If the situation is complicated, then more is needed to assess the desired change: Insight into the whole, the coherence, the lifetime, the correct and technically and financially feasible sequence, etc.

New-style helmsman: The IT-OT architect

What management, or the captain of his ship, needs in addition to the machinist is a "helmsman new style". To fill this role, I recommend the connecting role of IT-OT architect, who has sufficient knowledge of both worlds. Of course, the technology in the OT remains the core of process automation. But the strategic/tactical IT-OT architect brings in his expertise and toolbox of IT and OT computerization. From the IT world, the architect uses a best practice approach, such as TOGAF, an enterprise architecture framework, the layered OSI model and knowledge of common standards and norms. These include models, which provide the opportunity for the previously mentioned necessary understanding of the whole, of the interconnectedness of things. He uses from his toolbox what is needed for the situation, no more, but also no less. Fortunately, the (architecture) toolbox for OT is also becoming more mature. Three tools have already proven themselves in practice: The old Purdue model for Computer integrated Manufacturing, the fairly young Reference Architectural Model for Industry 4.0 (RAMI 4.0) and, for security NIST.SP.800-82r2 and the comparable IEC 62443. These models are what architects need not only for their own products, but also to tell the story to all stakeholders, including the aforementioned captain on the ship and the engineer. This brings us to one of the key competencies of the proposed IT-OT architect: Communication.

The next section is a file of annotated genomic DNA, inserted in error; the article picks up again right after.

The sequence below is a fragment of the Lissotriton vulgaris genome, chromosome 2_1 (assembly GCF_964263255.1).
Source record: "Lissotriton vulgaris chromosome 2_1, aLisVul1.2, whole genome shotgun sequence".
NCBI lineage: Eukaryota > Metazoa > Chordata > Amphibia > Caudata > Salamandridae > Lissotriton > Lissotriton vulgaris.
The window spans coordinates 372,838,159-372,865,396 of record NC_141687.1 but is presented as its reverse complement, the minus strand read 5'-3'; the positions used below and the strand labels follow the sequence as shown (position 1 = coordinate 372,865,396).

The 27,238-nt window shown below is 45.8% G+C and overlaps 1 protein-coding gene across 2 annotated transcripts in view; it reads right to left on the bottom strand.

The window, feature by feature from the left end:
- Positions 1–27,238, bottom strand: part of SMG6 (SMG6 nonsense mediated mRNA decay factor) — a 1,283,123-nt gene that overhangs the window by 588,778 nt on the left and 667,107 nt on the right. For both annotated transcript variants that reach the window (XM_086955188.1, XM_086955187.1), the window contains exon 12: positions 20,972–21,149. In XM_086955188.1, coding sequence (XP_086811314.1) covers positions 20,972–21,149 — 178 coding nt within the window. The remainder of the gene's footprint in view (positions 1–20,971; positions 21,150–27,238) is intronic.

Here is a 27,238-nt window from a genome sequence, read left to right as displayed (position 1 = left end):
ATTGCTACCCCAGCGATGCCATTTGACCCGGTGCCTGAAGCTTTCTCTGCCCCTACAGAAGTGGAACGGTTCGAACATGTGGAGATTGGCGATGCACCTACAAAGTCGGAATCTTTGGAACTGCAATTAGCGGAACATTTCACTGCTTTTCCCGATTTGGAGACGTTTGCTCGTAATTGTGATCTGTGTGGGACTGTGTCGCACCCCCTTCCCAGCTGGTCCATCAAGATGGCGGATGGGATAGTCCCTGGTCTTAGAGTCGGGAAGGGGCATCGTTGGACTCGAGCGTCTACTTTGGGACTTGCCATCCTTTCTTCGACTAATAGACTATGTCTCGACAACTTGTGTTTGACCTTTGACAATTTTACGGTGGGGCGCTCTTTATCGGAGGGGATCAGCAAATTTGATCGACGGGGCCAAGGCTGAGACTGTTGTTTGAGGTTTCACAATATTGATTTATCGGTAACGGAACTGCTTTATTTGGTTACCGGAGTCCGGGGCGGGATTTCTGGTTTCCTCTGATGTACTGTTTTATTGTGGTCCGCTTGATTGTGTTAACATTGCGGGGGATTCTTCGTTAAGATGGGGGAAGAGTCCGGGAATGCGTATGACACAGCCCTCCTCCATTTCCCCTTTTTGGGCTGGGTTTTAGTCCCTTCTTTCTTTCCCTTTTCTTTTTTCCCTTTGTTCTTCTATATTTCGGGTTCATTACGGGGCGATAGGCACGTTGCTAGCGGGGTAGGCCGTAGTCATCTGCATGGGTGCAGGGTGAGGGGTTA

Directing, how?

Roles are changing. Until now, the technical developer or technical architect was sufficient to provide direction for the desired changes. Today, even in the OT world, more is needed, as has already happened in leading IT. Simply copying best practices from each other is only partially a real option. For this, in our practice, IT and OT appear to be too different from each other. Moving from the analog to the digital world of IP seems easy, however. OT knows different protocols than IT, which a traditional IT firewall, for example, does not necessarily know and thus will not simply filter. IT network scans are often not allowed in OT because of the risk of process failure; passive at best. The OT world is complex, geographic, systems with different place on the lifecycle, high availability requirements, latency, robustness, safety, increasingly also security challenges. The revolution concerns Operational Technology, the choice of moving from analog to digital and integration: IT and OT converging, technically and in management. In my opinion, the way requires a "managed revolution". This requires OT-IT and business to come closer together in communication. Here, the IT-OT architect creates strategic/tactical solutions.